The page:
- Be absolutely committed to knowing everything about your Target Audience. We were affinity marketers who worked with alumni associations, sports teams, professional groups, and a host of other partners. The most successful marketers went beyond being credit-card experts to being experts on their groups and the group’s constituents. That’s more difficult for marketers with a broader target audience, which makes No. 3 even more important.
- Everything begins with the “list” (or audience). Having a great product doesn’t mean a thing if you don’t know where to find the buyer. It’s OK to have multiple lists with different messages.
- Design compelling offers with a simple creative message. Two of the most important messages here were Offer is More Than Price and Your Great List Won’t Mean Much if the Offer Isn’t Clear and Valued by the Customer.
- Try lots of things. Test in a disciplined manner… Basically, remember that if there’s no control there’s no test and behavior is more important than opinion.
- …And keep what works. Measure your results. You need to share successes and failures. I was reading a book the other night where the author was criticizing another author who had focused only on his big successes. We often learn more from our big failures…and those lessons learned are even more important if we share them with others.
- Challenge everything. Never stop trying to make things better. Pay attention to the details. Part of this is about a commitment to “publishing.” I doubt there’s any such thing as the “perfect test.” Get to market quickly. Mail less more often. Make sure the affinity is “in” the package.
- Spend wisely. It’s real money. This may have been a bigger deal back in 1999 when marketing money flowed more freely, but this is really about putting some analysis behind your decision to test. What do you hope to achieve and what’s the cost in your best-case and worst-case scenarios?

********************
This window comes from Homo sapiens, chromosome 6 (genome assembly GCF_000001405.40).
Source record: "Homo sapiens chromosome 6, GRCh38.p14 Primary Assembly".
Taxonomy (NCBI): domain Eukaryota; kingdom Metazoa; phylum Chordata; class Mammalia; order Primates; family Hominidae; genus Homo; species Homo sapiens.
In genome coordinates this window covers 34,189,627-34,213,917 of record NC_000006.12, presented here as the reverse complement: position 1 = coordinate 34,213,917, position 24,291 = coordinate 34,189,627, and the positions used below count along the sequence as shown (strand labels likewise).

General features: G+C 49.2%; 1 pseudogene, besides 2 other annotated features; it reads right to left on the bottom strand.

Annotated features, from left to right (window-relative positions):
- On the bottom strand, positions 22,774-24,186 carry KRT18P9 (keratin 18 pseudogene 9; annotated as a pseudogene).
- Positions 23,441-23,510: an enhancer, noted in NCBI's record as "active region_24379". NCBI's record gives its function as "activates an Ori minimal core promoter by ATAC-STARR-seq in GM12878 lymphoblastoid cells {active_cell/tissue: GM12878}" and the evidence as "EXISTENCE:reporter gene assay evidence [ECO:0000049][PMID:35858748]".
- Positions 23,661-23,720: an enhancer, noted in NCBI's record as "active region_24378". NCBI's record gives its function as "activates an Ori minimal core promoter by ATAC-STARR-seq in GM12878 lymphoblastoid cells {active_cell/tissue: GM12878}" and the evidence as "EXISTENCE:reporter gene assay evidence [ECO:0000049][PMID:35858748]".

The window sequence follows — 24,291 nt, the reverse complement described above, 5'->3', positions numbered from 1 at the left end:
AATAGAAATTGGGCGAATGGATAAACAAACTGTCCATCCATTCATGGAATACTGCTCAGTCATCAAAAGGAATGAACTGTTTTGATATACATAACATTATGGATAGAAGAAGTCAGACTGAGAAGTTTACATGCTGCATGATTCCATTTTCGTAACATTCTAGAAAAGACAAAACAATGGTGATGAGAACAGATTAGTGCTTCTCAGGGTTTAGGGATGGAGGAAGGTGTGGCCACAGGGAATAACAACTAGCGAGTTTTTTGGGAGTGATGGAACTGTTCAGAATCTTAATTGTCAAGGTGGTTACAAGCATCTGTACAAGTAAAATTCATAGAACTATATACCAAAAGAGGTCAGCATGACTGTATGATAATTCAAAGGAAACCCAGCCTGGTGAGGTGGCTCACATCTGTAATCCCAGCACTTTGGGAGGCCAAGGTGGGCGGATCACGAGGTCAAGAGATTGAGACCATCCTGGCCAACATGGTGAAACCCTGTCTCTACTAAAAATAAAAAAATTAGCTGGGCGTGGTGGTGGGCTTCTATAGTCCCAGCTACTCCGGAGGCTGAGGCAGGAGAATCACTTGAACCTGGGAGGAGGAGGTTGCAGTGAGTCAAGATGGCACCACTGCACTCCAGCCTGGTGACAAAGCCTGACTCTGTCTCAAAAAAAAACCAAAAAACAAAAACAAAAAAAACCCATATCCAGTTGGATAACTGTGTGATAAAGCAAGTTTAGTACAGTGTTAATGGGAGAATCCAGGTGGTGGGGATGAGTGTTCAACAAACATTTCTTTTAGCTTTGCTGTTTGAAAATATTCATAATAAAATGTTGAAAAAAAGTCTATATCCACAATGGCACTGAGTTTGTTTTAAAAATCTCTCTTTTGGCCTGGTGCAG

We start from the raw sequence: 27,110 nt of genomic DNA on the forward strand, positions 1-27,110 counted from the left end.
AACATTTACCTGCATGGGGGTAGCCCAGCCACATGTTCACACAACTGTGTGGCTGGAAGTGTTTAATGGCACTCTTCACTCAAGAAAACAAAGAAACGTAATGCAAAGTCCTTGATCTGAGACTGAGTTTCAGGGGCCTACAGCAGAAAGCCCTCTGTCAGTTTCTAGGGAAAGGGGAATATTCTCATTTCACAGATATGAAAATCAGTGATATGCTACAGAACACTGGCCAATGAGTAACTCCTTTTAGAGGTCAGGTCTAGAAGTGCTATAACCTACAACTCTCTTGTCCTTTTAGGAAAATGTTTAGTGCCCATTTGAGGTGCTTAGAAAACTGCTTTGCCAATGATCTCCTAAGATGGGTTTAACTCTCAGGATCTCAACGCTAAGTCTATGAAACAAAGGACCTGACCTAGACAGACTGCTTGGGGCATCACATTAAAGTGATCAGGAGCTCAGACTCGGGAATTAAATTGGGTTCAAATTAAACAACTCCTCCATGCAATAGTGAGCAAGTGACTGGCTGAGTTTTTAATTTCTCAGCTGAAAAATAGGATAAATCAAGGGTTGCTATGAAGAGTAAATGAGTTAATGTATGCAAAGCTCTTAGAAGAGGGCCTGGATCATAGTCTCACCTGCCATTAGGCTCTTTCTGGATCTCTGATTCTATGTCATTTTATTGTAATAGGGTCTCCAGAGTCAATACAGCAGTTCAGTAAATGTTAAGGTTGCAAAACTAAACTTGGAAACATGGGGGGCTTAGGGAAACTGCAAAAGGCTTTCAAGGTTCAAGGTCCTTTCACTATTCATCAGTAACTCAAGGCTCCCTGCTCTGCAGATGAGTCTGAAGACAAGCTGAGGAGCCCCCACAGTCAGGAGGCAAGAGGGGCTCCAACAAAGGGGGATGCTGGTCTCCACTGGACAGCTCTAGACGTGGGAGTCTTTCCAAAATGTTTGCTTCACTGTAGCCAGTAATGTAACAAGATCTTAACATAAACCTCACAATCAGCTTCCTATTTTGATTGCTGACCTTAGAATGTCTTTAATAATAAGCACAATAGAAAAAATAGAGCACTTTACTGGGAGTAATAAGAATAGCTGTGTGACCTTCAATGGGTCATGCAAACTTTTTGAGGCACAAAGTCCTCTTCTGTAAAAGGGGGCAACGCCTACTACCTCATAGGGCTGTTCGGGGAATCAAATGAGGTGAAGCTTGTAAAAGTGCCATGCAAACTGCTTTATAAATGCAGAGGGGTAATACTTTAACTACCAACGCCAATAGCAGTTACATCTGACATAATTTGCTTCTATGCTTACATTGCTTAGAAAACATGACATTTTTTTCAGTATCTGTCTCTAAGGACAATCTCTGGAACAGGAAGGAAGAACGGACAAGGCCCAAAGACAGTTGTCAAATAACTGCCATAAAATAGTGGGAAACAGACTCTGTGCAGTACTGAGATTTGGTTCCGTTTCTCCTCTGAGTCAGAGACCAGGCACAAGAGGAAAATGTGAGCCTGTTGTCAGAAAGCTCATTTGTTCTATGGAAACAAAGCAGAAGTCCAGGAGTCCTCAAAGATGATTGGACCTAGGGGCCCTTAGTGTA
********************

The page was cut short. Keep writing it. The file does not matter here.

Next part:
I have followed these principles over the years, and made sure that the people who worked for me did the same. And that should have been my answer when I was asked what makes me a good marketer. I’m disciplined and I make sure I know my audience.
Did we miss something that doesn’t fit into one of these categories? Please let me know if you’d like me to elaborate on these strategies in future posts.
My son Tyler has narrowed his college choices to two. How he got there gets to the heart of the importance of “sticky” presentations and why a two-day trip to two schools put one on the finalist list and took one pretty much off his radar.
We started at Syracuse on a chilly October morning. This part sticks with me because the presenter tried to make light of the weather from the moment we hit our seats. Maybe it’s just me (and keep in mind, I actually went to the school and grew up in Buffalo) but cold weather should not be on the list of key selling points.
The presentation was dry, and the presenter was not particularly dynamic (although she seemed very nice). She started with a video featuring famous and semi-famous alumni and appeared to have been made by an advertising firm that didn’t realize it was talking to teenagers. Did Admissions forget that its communications schools is a selling point and that it has not one but two solid film schools? Why not have a student film competition to highlight the school’s strengths.